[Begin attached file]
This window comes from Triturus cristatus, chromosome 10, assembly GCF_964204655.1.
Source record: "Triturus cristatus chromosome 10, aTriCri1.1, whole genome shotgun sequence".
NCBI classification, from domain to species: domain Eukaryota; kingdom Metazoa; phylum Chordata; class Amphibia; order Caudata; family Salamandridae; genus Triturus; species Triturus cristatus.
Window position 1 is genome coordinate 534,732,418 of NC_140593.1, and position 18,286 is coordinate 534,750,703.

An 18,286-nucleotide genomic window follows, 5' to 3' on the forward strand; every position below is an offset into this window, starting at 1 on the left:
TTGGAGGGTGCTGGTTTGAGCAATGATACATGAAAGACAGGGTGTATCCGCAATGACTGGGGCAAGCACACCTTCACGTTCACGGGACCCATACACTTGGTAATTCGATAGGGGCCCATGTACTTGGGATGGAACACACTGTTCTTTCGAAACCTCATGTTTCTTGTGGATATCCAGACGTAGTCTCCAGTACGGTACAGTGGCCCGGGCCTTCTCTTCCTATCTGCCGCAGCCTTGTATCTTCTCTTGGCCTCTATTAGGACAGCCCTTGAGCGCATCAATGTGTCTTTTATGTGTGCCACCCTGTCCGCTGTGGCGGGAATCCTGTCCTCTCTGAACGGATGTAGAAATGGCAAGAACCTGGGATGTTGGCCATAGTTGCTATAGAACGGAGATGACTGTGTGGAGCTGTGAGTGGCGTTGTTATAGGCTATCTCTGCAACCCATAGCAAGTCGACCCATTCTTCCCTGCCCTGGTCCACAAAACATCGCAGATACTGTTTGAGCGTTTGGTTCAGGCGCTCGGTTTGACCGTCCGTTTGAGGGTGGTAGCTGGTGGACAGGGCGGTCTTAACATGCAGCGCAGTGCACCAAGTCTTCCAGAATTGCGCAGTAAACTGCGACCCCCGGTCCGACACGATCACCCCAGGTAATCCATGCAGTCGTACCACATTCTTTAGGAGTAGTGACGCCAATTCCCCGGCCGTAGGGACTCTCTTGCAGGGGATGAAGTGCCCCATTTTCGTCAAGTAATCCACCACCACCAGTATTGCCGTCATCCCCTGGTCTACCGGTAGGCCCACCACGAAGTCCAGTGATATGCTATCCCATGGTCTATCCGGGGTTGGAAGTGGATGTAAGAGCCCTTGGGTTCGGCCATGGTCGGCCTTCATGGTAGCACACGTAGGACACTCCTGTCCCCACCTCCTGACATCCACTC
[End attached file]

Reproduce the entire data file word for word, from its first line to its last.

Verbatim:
This window comes from Triturus cristatus, chromosome 10, assembly GCF_964204655.1.
Source record: "Triturus cristatus chromosome 10, aTriCri1.1, whole genome shotgun sequence".
NCBI classification, from domain to species: domain Eukaryota; kingdom Metazoa; phylum Chordata; class Amphibia; order Caudata; family Salamandridae; genus Triturus; species Triturus cristatus.
Window position 1 is genome coordinate 534,732,418 of NC_140593.1, and position 18,286 is coordinate 534,750,703.

An 18,286-nucleotide genomic window follows, 5' to 3' on the forward strand; every position below is an offset into this window, starting at 1 on the left:
TTGGAGGGTGCTGGTTTGAGCAATGATACATGAAAGACAGGGTGTATCCGCAATGACTGGGGCAAGCACACCTTCACGTTCACGGGACCCATACACTTGGTAATTCGATAGGGGCCCATGTACTTGGGATGGAACACACTGTTCTTTCGAAACCTCATGTTTCTTGTGGATATCCAGACGTAGTCTCCAGTACGGTACAGTGGCCCGGGCCTTCTCTTCCTATCTGCCGCAGCCTTGTATCTTCTCTTGGCCTCTATTAGGACAGCCCTTGAGCGCATCAATGTGTCTTTTATGTGTGCCACCCTGTCCGCTGTGGCGGGAATCCTGTCCTCTCTGAACGGATGTAGAAATGGCAAGAACCTGGGATGTTGGCCATAGTTGCTATAGAACGGAGATGACTGTGTGGAGCTGTGAGTGGCGTTGTTATAGGCTATCTCTGCAACCCATAGCAAGTCGACCCATTCTTCCCTGCCCTGGTCCACAAAACATCGCAGATACTGTTTGAGCGTTTGGTTCAGGCGCTCGGTTTGACCGTCCGTTTGAGGGTGGTAGCTGGTGGACAGGGCGGTCTTAACATGCAGCGCAGTGCACCAAGTCTTCCAGAATTGCGCAGTAAACTGCGACCCCCGGTCCGACACGATCACCCCAGGTAATCCATGCAGTCGTACCACATTCTTTAGGAGTAGTGACGCCAATTCCCCGGCCGTAGGGACTCTCTTGCAGGGGATGAAGTGCCCCATTTTCGTCAAGTAATCCACCACCACCAGTATTGCCGTCATCCCCTGGTCTACCGGTAGGCCCACCACGAAGTCCAGTGATATGCTATCCCATGGTCTATCCGGGGTTGGAAGTGGATGTAAGAGCCCTTGGGTTCGGCCATGGTCGGCCTTCATGGTAGCACACGTAGGACACTCCTGTCCCCACCTCCTGACATCCACTC